5. You're talking to a lot of people and it's hard to keep track of what each of them said and what they wanted out of a community or worldview, so you start writing it down
  6. You don't want people to get approached for the same conversations over and over again, so you share what you've written with your fellow Christian evangelists
  7. It doesn't seem useful to anyone to keep talking to people who don't seem interested in Christianity, so you let your fellow evangelists know which folks are in that category
  8. People who seem excited about Christianity would probably get a lot out of going to conferences or reading more about it, so you recommend conferences and books and try to make it as easy as possible for them to access those, without having annoying atheists who just want to cause trouble showing up.

This is probably too charitable, there is definitely a thing where you actively want to persuade people because you think your thing is important, and you might lose interest in people who aren't excited about what you're excited about, but those things also seem reasonable to me.

A process that seems bad:

  1. Want to maximize number of EAs 
  2. Use framings, arguments and examples that you don't think hold water but work at getting people to join your group [I don't think EAs do this, I'm gesturing at the extreme other end]
  3. Make people feel weird and bad for disagreeing with you, whether on purpose or not
  4. Encourage people to repress their disagreements
  5. Get energy and labor from people that they won't endorse having given in a few years, or if they knew things you knew

3-5 seem like the worst parts here. 1 seems like a reasonable implication of their beliefs, though I do think we all have to cooperate to not destroy the commons.

2 is complicated - when people have different cruxes than you is it dishonest to talk about what should convince them based on their cruxes?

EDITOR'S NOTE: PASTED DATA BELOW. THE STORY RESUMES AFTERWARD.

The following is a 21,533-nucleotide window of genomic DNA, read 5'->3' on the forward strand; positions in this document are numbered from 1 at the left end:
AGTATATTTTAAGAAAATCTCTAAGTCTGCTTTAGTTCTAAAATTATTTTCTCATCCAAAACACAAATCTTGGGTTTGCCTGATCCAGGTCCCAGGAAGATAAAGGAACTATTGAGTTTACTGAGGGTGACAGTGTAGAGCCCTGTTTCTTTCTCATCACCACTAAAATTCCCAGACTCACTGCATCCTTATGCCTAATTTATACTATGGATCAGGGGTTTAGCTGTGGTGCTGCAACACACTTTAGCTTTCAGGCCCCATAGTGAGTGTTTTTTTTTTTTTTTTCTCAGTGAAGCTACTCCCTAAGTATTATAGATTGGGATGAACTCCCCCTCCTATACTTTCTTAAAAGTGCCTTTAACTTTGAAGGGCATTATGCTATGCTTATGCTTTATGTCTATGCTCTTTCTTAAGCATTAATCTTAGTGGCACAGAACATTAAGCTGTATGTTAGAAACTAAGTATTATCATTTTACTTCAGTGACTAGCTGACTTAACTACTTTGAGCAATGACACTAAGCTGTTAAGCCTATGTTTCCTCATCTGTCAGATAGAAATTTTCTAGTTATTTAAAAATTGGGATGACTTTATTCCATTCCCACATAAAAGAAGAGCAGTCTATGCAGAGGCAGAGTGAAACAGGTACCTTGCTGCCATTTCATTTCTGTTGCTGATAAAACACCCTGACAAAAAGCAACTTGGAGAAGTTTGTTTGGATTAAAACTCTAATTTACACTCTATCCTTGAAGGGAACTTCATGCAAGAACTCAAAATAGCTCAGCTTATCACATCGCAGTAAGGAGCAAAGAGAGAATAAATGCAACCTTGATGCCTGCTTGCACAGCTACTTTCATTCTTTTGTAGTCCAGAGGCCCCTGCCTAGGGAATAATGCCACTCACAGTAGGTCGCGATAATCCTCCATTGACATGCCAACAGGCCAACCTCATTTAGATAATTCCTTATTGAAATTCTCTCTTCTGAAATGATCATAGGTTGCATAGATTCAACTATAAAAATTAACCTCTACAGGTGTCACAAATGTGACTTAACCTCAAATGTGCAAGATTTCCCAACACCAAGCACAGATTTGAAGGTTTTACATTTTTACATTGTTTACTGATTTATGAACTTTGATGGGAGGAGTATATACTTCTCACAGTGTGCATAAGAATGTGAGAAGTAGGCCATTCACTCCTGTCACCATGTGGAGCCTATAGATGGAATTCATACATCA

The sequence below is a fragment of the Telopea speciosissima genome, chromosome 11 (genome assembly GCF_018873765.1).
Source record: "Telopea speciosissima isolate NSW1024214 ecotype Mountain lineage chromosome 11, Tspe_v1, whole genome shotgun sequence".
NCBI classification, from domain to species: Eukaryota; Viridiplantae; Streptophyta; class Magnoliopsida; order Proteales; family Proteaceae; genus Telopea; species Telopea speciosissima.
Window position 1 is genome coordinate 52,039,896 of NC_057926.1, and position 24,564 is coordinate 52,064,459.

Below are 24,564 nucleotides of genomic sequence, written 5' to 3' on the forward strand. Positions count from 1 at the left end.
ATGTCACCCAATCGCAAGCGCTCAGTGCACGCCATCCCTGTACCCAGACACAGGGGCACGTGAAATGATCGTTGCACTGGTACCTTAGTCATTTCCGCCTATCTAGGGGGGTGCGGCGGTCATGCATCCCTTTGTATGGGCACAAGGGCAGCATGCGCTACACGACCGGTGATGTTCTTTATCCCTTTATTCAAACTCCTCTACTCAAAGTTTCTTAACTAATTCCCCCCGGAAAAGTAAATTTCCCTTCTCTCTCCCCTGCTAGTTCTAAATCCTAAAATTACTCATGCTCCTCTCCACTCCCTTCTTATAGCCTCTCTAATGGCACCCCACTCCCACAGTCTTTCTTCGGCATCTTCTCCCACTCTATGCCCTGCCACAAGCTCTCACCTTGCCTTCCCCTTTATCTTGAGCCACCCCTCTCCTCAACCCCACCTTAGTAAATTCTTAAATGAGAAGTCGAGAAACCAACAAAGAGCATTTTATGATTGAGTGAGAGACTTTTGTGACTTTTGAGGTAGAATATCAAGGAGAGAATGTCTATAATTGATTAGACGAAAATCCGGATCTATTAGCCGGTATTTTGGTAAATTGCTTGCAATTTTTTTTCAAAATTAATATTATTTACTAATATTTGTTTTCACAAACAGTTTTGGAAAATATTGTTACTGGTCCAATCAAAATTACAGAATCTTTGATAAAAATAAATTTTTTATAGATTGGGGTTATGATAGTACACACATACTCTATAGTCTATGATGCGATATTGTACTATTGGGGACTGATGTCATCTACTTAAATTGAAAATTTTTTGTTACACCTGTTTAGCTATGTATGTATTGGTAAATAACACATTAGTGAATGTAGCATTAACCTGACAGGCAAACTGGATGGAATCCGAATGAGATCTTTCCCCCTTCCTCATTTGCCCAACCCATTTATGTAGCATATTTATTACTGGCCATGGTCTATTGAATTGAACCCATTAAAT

3 and 4 are bad, also hard to avoid.

5 seems really bad, and something I'd like to strongly avoid via things like transparency and some other percolating advice I might end up endorsing for people new to EA, like not letting your feet go faster than your brain, figuring out how much deference you endorse, seeing avoiding resentment as a crucial consideration in your life choices, staying grounded, etc. 

I also think the processes can feel pretty similar from the inside (therefore danger alert!) but also look similar from the outside when they aren't. I certainly have systematically underestimated the moral seriousness and earnestness of many an EA.

What's the difference?

I think people are going to want to say something like "treating people as ends" but I don't know where that obligation stops. I think I want to say something like "are you acting in the interests of the people you're talking to", but that doesn't work either - I'm not! being an EA has a decent chance of being less pleasant than the other thing they were doing, and either way it's not a crux. Ex: I endorse protecting the time and energy of other people by not telling everyone who I would talk to if I had a certain question or needed help in a certain way.

I do think it's more about whether you're doing things in such a way that if they knew why you were doing them, they'd mostly not be bothered (ie passing the red face test). But that doesn't really solve the problem that digital sentience is a weird reason to do a lot of things, and there are lots of things I endorse it being inappropriate to be too explicit about.

[This is separate from the instrumental reasons to act differently because it weirds people out etc.]

.......................................................................................................................
Later musings:

Presumably the strongest argument is that these feelings are tracking a bunch of the bad stuff that's hard to point at:

  • people not actually understanding the arguments they're making
  • people not having your best interests in mind
  • people being overconfident their thing is correct
  • people not being able to address your ideas / cruxes
  • people having bad epistemics